(As the original submitter of this article) For the applicability in US law, you guys might want to listen to this session recording [archive.org] from Wikimania 2006.
  • by PortHaven (242123) on Friday November 02, 2007 @03:20PM (#21216113) Homepage
    If it was posted they were homosexuals and they weren't, that'd be defamation. But it states their "homosexuality was revealed on wikipedia". Which leads me to believe they are in fact homosexual.

    So how does revealing the truth equate to defamation?

    • by p0tat03 (985078)

      Interesting point. Defamation and libel only apply to lies, do they not? If someone is a convicted murderer, I can write that about him and he can't say crap - because it's all true. If, on the other hand, I falsely claim someone is a murderer, then clearly I'm liable for defamation suits.

      Better yet, since these homosexual men felt the revelation of their orientation was defamatory, what does that say about how they feel about their own sexuality?

      • by CheshireCatCO (185193) on Friday November 02, 2007 @03:32PM (#21216275) Homepage

        Better yet, since these homosexual men felt the revelation of their orientation was defamatory, what does that say about how they feel about their own sexuality?
        Probably not much. What it most likely tells you about is how their society perceives their sexuality. (Or, even more pedantically, how they think that society perceives it.) A gay person in the US military may be quite happy and well-adjusted about his or her orientation, but also realize that word of that getting out would have serious negative consequences.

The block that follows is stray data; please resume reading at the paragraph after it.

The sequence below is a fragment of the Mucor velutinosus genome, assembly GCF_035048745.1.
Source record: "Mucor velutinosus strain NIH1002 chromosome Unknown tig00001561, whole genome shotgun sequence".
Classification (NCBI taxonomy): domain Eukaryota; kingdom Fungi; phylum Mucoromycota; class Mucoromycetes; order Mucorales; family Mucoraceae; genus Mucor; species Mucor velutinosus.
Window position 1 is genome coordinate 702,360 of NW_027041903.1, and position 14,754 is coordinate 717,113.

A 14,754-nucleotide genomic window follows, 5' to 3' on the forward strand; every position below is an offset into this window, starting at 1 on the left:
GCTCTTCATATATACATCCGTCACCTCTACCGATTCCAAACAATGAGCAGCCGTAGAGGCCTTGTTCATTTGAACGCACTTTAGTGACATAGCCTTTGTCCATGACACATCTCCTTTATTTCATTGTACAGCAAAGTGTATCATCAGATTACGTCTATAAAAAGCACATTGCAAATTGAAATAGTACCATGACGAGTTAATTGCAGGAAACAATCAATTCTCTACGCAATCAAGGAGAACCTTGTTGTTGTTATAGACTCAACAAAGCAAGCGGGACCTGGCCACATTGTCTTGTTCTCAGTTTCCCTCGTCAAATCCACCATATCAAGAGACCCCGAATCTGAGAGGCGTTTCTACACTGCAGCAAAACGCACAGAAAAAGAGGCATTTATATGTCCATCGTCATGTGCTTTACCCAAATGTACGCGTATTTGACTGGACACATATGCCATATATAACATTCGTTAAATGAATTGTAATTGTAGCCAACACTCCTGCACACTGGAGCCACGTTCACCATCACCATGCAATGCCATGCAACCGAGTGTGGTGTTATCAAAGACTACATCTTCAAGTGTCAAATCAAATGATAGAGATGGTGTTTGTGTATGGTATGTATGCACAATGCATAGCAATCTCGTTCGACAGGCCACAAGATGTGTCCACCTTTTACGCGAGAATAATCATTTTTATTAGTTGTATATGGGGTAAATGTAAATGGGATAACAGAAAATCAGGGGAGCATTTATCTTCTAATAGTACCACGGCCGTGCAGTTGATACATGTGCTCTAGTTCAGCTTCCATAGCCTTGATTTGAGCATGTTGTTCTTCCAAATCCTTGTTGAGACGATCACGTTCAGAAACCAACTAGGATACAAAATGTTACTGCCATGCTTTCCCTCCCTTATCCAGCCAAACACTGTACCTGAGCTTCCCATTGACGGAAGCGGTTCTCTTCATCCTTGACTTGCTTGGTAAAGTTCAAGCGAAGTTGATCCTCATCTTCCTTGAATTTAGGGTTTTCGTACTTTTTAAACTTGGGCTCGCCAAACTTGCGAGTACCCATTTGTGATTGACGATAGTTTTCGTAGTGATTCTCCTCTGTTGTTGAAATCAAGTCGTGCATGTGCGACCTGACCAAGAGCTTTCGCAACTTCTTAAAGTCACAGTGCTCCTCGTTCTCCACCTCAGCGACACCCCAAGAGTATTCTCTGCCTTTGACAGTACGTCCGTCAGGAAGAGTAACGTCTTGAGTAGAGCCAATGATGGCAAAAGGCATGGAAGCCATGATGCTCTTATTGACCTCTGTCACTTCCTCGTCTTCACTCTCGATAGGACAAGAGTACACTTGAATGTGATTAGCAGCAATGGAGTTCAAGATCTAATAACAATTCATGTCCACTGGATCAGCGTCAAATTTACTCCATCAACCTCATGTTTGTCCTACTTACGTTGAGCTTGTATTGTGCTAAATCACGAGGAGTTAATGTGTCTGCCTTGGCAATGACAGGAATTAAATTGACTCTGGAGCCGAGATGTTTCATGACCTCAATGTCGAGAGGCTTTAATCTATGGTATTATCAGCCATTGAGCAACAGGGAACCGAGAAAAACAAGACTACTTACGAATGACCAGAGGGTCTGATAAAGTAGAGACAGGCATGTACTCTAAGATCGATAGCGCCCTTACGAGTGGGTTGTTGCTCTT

• Afaik what's required is that either there is proof or that you "admit" it yourself. Just being called gay is hopefully not enough.

          If it is, it would be quite a neat way to get rid of superiors so your career progresses faster.
          • by CorSci81 (1007499)
            Sadly it's not much more than that. One of my friends was booted from the Marines under "don't ask don't tell" when a fellow marine he'd had a relationship decided to file allegations that my friend basically got him drunk and made sexual advances when things weren't working out anymore.
          • Fair enough, but you needn't be booted for things to turn uncomfortable for you. All I'm saying is that there can be a significant difference between how a person feels about themself and how society feels.
        • Better yet, because they went to court, the whole world now knows about their homosexuality. This may also suggest that are imbeciles as well.
          • Possibly. It depends on who they didn't want to know and whether they'd already found out before the suit was filed, doesn't it?
        • by Myopic (18616)
          excellent point.

          cf. 18 year olds with 17 year old girlfriends/boyfriends; and marijuana smokers
      • by WaltBusterkeys (1156557) on Friday November 02, 2007 @03:42PM (#21216423)
        "Defamation" does not include the truth, but "invasion of privacy" and "public disclosure of private information" both do. Let's say that you had HIV, but it was under control with medication. You'd hope that you would have a cause of action against your doctor if he revealed that information to the world, right? Or if you kept it a secret that you were a victim of child abuse and somebody published a full-page advertisement in the local newspaper calling you out on it. It's not necessarily something to be "ashamed of" but it might not be something you want the world to know.

        Unless you're a public figure, the law in most states recognizes that there is true information that people have a right to keep to themselves. See, ironically, Wikipedia on invasion of privacy [wikipedia.org].
        • by guruevi (827432) <evi@NOSpam.smokingcube.be> on Friday November 02, 2007 @08:45PM (#21219997) Homepage
          In the case of your doctor or shrink you most likely have an agreement with or the doctor has an agreement with his boss/union/whatever to not publish those facts or your records with your personal information still attached or recoverable from it. In case of them, it still wouldn't be defamation but a breach of privacy/contract or even government compliance (HIPAA in the US) and you can call them on that.